Joining this internship was like opening a door that leads to the heaven of geochemistry and mineralogy. Since my background is in computer science, and that’s what I use to teach a drone on how to distinguish between meteorites and meteor-wrongs, I had no clue at all about mineralogy. I just knew that meteorites have different chemical compositions than other rocks, and they looked different too. But today, as we are approaching the fifth of week of this internship, my learning curve in geology, chemistry and mineralogy have significantly increased. We have learned how to use a Scanning Electron Microscope (SEM) to obtain images of our thin sections through the Energy Dispersive Spectroscopy (EDS) in it, and then analyze each spot using Aztec, to conduct chemical and elemental analysis. We have also been introduced to the Electron Probe Micro Analyzer (EPMA) as well as visual stage. In addition, we carried out a good amount of work in the clean lab to further investigate the elemental abundances in our varied selection of samples, ranging from whole rock to Allende and Murchison chondrules. We have also used the ICMPS and laser probe analysis to have more details about out lovely chondrules. If our grandparents always have stories to tell about their past, imagine what chondrules could tell us! Too bad they don’t speak, therefore we have to use all the techniques and skills learned from this internship to resolve the mystery behind each of them.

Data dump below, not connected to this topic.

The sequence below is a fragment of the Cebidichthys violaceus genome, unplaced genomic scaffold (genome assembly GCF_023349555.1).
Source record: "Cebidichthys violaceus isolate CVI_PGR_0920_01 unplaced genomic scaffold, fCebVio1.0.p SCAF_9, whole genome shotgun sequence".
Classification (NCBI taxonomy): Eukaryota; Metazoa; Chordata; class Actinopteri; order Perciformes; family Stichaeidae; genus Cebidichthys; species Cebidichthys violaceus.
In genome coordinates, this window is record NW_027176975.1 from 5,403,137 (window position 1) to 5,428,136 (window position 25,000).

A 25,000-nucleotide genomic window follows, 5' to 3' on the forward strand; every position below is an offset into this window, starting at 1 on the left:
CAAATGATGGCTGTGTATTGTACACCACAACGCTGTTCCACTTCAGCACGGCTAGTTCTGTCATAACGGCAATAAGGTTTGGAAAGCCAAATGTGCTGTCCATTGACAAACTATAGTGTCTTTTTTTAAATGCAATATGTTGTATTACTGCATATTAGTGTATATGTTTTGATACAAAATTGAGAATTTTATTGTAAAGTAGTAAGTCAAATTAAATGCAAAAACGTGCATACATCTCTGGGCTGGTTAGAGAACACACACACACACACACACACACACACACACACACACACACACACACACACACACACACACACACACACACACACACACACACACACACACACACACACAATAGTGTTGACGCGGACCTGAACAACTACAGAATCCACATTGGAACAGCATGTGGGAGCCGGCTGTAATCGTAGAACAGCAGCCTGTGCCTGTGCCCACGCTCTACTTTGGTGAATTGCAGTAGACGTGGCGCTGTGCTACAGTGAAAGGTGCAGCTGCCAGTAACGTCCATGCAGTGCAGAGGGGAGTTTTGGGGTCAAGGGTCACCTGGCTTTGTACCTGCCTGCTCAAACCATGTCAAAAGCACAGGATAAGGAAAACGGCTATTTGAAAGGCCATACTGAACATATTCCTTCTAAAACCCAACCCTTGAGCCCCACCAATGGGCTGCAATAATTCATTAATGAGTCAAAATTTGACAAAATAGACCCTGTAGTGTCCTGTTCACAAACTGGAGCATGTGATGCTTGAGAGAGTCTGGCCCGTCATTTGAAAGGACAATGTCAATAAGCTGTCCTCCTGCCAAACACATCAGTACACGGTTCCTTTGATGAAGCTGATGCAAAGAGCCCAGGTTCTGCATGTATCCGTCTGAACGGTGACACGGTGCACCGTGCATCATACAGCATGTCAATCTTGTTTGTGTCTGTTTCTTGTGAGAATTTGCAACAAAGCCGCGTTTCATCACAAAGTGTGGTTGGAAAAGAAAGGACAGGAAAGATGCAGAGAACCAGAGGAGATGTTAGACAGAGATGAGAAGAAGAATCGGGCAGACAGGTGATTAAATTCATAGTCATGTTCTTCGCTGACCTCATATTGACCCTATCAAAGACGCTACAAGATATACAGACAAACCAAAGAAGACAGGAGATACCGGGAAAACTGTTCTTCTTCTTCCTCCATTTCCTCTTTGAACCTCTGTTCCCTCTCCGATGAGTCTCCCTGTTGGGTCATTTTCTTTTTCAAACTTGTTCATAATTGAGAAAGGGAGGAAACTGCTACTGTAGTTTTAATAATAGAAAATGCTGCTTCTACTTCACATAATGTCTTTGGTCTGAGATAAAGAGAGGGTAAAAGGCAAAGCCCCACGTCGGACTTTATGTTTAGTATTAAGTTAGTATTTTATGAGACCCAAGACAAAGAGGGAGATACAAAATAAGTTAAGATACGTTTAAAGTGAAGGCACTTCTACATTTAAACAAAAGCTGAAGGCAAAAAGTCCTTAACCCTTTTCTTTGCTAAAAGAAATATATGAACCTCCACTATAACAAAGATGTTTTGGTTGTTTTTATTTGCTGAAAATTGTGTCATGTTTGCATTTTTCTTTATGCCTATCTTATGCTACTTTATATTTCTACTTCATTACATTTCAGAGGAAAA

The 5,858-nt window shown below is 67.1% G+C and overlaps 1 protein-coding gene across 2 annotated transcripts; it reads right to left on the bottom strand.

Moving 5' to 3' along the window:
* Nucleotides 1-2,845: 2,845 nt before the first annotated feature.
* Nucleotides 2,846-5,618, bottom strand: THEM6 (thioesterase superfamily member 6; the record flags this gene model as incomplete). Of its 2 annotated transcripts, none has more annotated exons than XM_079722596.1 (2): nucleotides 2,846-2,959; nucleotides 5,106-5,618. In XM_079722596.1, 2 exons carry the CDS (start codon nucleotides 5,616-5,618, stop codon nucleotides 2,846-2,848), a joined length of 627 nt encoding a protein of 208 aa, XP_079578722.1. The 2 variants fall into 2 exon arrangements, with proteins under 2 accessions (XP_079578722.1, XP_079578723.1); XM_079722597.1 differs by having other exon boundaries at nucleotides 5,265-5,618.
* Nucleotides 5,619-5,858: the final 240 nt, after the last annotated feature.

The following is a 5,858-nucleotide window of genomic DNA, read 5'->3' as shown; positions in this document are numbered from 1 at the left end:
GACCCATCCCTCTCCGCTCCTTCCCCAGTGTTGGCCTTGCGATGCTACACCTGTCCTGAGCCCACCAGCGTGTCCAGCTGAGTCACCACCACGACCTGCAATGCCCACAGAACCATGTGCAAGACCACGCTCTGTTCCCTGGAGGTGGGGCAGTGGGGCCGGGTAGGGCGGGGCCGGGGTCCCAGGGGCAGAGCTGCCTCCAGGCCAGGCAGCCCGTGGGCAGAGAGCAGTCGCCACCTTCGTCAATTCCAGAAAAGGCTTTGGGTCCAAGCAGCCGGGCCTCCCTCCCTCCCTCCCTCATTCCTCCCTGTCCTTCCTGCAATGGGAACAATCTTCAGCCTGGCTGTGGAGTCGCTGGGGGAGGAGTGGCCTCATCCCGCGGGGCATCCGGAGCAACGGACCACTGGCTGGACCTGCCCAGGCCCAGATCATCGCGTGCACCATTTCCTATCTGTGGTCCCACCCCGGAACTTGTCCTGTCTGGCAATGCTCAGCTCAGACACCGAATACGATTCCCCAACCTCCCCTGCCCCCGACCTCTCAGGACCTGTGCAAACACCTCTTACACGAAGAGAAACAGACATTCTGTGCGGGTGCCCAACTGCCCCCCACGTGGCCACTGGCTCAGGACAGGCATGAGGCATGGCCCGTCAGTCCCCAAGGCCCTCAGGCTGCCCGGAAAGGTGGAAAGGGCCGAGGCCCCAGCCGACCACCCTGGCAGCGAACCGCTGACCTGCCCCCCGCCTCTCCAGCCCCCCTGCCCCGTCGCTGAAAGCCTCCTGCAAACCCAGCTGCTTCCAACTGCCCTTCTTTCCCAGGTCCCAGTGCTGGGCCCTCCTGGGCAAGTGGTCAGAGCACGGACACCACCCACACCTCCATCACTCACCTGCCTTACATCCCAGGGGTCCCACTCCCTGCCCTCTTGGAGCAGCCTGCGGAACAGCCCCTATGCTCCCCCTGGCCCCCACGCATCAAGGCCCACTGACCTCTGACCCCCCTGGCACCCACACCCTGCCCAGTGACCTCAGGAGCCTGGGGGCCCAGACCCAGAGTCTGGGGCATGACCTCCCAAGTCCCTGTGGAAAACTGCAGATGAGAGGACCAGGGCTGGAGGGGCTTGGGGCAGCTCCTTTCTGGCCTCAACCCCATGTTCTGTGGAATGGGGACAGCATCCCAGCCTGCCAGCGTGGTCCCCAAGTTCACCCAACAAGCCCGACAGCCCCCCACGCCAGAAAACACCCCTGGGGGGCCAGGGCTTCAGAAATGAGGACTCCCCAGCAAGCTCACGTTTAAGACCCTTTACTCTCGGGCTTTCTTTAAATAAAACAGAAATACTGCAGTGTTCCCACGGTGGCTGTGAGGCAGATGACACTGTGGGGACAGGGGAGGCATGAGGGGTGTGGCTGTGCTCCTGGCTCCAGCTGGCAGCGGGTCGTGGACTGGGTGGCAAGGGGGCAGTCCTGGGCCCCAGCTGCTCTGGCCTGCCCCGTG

Aside from work, the professors and lab technicians are amazing and always ready to help. Each one of them inspired us and enlightened us in a different way. I would like to express my gratitude to all of them for answering all my vague questions, for helping me when I did something wrong in the clean lab especially and for always encouraging me to explore more about what we’re doing. My teammates in this project are very enthusiastic and cooperative, each of them has contributed to my knowledge in this field, especially my lab partner, Noah. A special thank you to the teammate who always took into consideration that I’m kind of far from this world of rocks and always tried his best to explain things for me, from the simplest to the toughest. Thank you for your patience.
This internship was a doorway to learn a new field of science, gain technical skills, use amazing facilities, make friends, exchange thoughts with professionals and explore japan. I cannot imagine being in an internship as good as this one. The efforts put to make this internship happen are highly appreciated, and hopefully with all the information planted in our brains today, its results will shine clearly tomorrow.
Aisha Abdalla AlOwais